How to Treat the Church’s Problem Children

If you've had any exposure to the business and/or marketing world, then you are likely familiar with the Boston Consulting Group Matrix (also known as the Growth-Share Matrix). It is designed to help business leaders do long-term strategic planning and consider growth opportunities by reviewing their portfolio of businesses to decide where to invest, to discontinue, or develop.

Here's what it looks like.

Here's the way the quadrants work in the matrix (and I promise this has something to do with Jesus).

Stars: The businesses that have the best market share and generate the most cash are considered stars. Because of their high growth rate, stars consume large amounts of cash. This generally results in the same amount of money coming in that is going out. Stars can eventually become cash cows if they sustain their success until a time when the market growth rate declines. Companies are advised to invest in stars.

Cash cows: Cash cows are the leaders in the marketplace and generate more cash than they consume. These are businesses that have a high market share but low growth prospects. One of the great things about cash cows is that they provide the cash required to help deal with the next two. Companies love cash cows.

Dogs: Dogs are businesses that have both a low market share and a low growth rate. They frequently break even, neither earning nor consuming a great deal of cash. Dogs are generally considered cash traps because businesses have money tied up in them, even though they are bringing back basically nothing in return. Dogs are prime candidates for being laid to rest.

Problem Children: Problem children are businesses that have high growth prospects but a low market share. They consume a lot of cash but bring little in return. In the end, they lose money. However, since these business units are growing rapidly, they do have the potential to turn into stars. Companies invest in problem children if the business has potential for growth. Otherwise, they treat it as a dog.


Take a look at them in 1 Thessalonians 5:14, a passage that is all about problem children in the church.

14 And we exhort you, brothers: warn those who are irresponsible, comfort the discouraged, help the weak, be patient with everyone.

As you can see, there are three particular groups whom the brothers are to care for.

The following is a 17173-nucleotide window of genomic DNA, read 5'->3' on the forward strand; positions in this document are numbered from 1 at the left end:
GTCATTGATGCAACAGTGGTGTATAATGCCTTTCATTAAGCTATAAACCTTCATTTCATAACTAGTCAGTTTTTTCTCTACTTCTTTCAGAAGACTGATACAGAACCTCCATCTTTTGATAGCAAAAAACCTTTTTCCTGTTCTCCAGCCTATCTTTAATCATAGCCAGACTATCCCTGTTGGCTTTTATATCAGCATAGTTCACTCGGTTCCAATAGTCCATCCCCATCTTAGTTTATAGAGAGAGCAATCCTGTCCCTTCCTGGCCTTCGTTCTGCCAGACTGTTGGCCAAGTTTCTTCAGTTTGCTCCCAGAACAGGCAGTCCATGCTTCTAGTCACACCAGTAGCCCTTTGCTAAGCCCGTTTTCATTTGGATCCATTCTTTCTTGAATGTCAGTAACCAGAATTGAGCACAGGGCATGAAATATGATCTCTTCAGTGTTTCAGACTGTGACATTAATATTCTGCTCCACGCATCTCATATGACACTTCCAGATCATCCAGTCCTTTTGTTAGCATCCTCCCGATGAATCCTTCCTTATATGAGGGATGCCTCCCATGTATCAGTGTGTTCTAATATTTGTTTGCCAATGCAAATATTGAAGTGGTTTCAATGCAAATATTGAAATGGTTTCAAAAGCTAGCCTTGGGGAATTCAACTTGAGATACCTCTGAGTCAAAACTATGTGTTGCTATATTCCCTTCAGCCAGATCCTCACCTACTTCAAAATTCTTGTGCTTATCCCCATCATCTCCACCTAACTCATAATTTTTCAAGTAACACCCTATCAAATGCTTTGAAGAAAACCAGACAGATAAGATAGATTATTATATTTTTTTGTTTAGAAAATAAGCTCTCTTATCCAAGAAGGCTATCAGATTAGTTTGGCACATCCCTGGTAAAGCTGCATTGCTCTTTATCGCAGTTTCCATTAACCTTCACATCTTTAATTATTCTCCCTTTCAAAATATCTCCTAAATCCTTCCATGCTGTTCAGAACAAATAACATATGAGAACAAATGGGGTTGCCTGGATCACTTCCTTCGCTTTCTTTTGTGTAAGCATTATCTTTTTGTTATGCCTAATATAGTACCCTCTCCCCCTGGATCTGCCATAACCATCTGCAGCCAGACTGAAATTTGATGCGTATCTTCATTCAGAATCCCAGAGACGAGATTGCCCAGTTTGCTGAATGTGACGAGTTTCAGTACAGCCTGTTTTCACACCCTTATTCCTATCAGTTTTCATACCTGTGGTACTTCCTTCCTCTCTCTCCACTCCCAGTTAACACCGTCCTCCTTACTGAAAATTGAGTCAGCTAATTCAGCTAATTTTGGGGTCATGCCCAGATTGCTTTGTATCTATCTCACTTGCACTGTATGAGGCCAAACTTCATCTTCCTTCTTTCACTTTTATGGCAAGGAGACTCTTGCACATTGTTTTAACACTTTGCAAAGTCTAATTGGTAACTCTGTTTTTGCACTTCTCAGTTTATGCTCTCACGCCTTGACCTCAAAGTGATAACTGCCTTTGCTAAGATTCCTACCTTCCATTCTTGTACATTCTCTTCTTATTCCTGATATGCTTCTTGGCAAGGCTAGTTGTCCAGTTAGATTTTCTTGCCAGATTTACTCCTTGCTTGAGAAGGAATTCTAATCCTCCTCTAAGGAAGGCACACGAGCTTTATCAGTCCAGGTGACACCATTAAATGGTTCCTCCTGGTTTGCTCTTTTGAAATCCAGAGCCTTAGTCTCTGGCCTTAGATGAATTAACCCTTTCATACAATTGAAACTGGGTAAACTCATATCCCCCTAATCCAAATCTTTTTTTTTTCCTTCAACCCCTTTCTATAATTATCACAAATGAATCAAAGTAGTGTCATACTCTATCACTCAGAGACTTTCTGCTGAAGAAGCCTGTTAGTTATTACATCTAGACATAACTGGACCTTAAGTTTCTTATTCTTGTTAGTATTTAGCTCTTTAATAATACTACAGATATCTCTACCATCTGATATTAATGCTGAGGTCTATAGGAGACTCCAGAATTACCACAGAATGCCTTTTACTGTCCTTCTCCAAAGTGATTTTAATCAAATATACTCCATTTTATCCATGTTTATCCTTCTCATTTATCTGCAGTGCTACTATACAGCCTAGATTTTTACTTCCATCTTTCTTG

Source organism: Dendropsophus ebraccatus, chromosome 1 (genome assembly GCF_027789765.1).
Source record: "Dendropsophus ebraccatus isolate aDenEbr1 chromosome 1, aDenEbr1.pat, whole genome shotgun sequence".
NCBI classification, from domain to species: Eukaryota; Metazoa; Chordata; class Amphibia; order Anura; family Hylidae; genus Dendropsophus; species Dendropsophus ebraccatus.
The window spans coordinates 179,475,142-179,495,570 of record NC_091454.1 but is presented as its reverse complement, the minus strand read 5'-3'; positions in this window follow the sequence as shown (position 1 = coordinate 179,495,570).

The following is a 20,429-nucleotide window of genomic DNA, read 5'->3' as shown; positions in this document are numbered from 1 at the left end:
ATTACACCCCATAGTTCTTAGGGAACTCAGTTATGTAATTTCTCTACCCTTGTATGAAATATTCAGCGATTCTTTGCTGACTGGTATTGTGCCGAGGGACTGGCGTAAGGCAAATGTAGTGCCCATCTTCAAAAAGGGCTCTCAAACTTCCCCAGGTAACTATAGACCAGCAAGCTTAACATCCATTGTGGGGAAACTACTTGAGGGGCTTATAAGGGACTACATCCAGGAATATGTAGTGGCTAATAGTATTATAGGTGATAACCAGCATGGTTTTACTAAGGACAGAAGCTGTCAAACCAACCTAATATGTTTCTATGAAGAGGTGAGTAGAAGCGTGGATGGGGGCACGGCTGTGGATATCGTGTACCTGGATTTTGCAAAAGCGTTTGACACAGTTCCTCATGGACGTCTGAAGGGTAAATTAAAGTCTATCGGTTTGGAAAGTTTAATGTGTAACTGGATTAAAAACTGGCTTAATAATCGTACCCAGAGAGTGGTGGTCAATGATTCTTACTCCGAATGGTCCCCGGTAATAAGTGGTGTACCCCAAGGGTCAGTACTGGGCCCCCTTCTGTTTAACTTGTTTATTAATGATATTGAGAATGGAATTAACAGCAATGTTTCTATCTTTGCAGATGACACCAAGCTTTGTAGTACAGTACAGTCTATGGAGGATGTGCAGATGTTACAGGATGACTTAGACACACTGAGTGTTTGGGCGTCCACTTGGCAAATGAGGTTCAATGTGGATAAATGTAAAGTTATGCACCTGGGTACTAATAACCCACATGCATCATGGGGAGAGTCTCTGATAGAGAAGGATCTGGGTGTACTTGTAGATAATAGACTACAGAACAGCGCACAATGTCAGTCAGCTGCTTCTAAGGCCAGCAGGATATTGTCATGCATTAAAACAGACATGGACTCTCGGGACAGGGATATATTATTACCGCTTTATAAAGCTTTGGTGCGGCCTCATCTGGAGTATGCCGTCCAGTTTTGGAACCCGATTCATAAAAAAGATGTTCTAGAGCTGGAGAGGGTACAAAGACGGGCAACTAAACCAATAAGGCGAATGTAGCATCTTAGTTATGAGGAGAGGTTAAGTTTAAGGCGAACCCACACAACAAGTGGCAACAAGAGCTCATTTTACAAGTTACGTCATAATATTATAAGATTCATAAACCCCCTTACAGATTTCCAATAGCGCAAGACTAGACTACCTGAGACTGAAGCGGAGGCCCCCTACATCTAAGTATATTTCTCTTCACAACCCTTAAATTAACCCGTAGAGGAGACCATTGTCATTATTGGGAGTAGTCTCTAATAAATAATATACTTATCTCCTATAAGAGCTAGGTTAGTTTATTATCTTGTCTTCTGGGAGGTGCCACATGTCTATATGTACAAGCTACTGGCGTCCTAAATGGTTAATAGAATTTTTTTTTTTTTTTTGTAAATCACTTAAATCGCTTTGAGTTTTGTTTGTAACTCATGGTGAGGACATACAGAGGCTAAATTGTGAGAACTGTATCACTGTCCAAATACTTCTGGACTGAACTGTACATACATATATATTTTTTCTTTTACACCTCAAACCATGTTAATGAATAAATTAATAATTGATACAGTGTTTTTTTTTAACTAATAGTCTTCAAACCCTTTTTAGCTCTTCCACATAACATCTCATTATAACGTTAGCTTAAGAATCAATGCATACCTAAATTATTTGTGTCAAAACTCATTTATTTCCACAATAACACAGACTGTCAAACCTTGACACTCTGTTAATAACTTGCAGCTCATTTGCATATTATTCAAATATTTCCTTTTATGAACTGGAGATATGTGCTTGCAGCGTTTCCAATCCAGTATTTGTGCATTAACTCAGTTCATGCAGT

1. They must warn those who are idle (that is, people playing hooky from work).
  2. They must encourage the timid (that is, those anxious either about their friends who had died or about their own salvation)
  3. They must help the weak (those finding sexual self-control difficult, who were addressed in 4:3–8). As a side note, the verb for "help" means "Hold on to them" or "put your arm around them." It tells you a lot about the kind of accountability people struggling with sexual sin need.

It's important to personalize this because Paul’s not talking about these things in a vacuum. Paul knew church. He knew that life in the church was messy because people are jacked up. So personalize this. Without prejudice or judgment, you will soon be able to identify someone in your sphere of life in your church who are idle in their work, anxious about their lives, or weak in their self-control with regard to sexual sin. They are, in a sense, problem children. And not unlike businesses that are problem children, these people suck the life out of you even as you know they have all the potential in the world to be healthy contributors to the church and the world at large for the glory of God.

And it’s in part because you know that they do have all that potential that we respond to their issues with patience ("Be patient with everyone"). These are people plagued with problems of understanding, faith and lifestyle. Every church has members of this kind. We have no excuse for becoming impatient with them on the grounds that they are difficult, demanding, disappointing, argumentative or rude. On the contrary, we are to be patient with all of them.

You see, the gospel won't allow members of the church to treat one another like the gospel isn't true. Before God, we are all problem children. God was long-suffering toward us, investing everything ... the death of His own Son ... to restore us and make us new. If that's true, then we have a mandate to treat one another the same way, which we can do to the extent that we preach the gospel to ourselves on a regular basis.

Are you treating problem children in the church the way God treated you in Christ, or are you seriously considering treating problem children like dogs that need to be laid to rest?